Lawyers work with words the way a sculptor works with clay, manipulating them into messages that get results. For that reason, most lawyers think they are pretty good at communicating, but many are wrong.
Effective communication is the key to growing your practice, and it's about more than choosing the right words. Clients judge you on your communication skills the moment they make contact with your firm. When a client feels understood, that client is more likely to be satisfied and refer your firm to others. Here are five tips to improve your communication and grow your firm.
Perhaps the most effective way to get client communications off on the right foot is to set expectations at the start. Explain how often clients should expect to hear from you and the best means to contact you. Also, be sure to let clients know the days and times they can reach you and when communication lines may be closed or delayed. Once you establish these expectations, it is crucial to abide by them. If you fail to send a progress report or answer a phone call, offer your sincere apologies.
You know the old adage about having two ears and one mouth? When a client explains a problem, it can be very tempting to save time by jumping in or interrupting. This gives the impression that you are not listening, resulting in them feeling unheard. For many clients, having an attorney who answers their questions and validates their concerns separates a good experience from a bad one, regardless of the outcome of the case. Restraining the urge to cut in can make the client feel that you genuinely care about what they have to say. Moreover, it might allow you to pick up valuable information that you might not otherwise have heard.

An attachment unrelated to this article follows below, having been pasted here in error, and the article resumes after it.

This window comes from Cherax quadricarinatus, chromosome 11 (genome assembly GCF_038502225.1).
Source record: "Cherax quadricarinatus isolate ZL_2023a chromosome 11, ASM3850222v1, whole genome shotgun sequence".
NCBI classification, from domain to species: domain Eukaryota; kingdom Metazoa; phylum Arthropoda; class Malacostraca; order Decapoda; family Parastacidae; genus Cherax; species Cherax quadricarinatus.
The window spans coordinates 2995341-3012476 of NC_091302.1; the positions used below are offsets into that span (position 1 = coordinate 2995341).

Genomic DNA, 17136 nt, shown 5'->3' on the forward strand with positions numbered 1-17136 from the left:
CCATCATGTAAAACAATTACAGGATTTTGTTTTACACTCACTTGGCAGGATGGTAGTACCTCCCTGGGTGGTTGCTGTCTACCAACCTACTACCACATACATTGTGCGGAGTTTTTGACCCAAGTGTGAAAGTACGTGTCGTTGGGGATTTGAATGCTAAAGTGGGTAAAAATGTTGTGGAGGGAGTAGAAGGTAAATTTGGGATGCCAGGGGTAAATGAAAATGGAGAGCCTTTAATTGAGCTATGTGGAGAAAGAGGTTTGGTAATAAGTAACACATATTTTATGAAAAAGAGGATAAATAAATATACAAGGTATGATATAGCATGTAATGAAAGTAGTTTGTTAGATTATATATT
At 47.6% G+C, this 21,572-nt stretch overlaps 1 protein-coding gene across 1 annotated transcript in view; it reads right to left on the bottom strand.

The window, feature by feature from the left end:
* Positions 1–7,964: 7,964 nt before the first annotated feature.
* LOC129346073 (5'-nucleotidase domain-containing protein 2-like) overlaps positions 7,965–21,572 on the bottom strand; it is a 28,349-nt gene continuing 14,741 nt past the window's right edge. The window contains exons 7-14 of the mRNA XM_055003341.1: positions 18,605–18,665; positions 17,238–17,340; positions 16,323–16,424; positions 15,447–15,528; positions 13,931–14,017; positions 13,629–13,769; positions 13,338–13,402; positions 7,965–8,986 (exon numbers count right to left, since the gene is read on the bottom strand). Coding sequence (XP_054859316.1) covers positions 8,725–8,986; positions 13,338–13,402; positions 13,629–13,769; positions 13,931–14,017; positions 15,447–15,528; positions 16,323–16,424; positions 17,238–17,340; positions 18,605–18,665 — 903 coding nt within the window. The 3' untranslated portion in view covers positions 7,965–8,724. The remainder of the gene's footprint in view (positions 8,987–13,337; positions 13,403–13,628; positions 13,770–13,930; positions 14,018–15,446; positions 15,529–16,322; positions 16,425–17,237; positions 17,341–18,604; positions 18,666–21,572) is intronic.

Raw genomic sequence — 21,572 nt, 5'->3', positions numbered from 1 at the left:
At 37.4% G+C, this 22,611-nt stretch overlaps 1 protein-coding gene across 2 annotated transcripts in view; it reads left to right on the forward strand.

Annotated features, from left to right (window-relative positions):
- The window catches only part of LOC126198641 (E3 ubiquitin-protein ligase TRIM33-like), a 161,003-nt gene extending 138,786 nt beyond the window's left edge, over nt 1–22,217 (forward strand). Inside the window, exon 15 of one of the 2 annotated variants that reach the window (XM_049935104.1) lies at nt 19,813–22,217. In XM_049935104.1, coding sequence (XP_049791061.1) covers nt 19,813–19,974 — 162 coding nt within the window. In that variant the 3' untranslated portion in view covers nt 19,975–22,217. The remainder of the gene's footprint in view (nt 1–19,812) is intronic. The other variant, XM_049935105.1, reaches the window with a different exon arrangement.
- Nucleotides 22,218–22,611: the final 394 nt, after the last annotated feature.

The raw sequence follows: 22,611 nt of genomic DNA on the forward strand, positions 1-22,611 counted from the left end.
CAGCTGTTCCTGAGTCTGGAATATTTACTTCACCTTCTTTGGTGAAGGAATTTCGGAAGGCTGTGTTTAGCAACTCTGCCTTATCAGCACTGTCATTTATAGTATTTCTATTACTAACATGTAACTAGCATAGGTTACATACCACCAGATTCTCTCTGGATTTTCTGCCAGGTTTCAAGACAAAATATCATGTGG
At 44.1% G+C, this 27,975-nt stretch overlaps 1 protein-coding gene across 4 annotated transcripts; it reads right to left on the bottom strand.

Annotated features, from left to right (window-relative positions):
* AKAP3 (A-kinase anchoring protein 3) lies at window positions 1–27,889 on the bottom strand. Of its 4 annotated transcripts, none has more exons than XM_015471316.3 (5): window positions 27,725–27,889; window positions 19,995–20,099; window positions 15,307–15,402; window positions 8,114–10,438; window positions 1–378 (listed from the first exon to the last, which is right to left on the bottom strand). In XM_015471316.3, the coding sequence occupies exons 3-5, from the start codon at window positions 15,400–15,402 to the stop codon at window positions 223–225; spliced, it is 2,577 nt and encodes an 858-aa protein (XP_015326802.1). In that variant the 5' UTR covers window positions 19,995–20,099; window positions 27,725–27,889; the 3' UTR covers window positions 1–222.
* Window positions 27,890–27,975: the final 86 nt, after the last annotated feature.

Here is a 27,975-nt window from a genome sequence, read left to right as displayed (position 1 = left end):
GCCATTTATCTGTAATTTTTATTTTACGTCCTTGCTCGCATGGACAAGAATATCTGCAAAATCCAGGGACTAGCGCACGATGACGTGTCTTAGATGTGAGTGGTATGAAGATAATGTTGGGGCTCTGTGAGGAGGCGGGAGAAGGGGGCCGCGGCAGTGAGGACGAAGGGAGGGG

Suppose you prefer email, but your client hasn't checked their email account since 2011. In that case, email communication will not be the most effective way to convey information to that client. Find out whether your client prefers phone calls, text messages, or snail mail, and use their preferred mode of communicating whenever possible.
When you have a lot of information, it is easy to send out a message explaining everything all at once. However, many people have trouble absorbing multi-part messages. Try to convey information in small chunks, using layman's terms, whenever possible. The extra time it takes will be made up by the time you save not having to repeat things.
Lawyers know their clients come to them at a time when they are facing hardship. It's important to let clients know you're aware of their situation appreciate their concerns. Your firm can convey empathy in many ways. While you may understand how to read non-verbal cues, make sure your staff members do as well. Train them in useful listening techniques, especially those that work well in electronic communications. Also, when possible, try to avoid the use of automated phone and email messages. When clients interact with another person, even if it's only through an answering service, they feel connected.
Remember that when you increase client satisfaction, you not only increase the likelihood of referrals, but you can also decrease the potential for complaints and ethical violations. This is a clear win-win.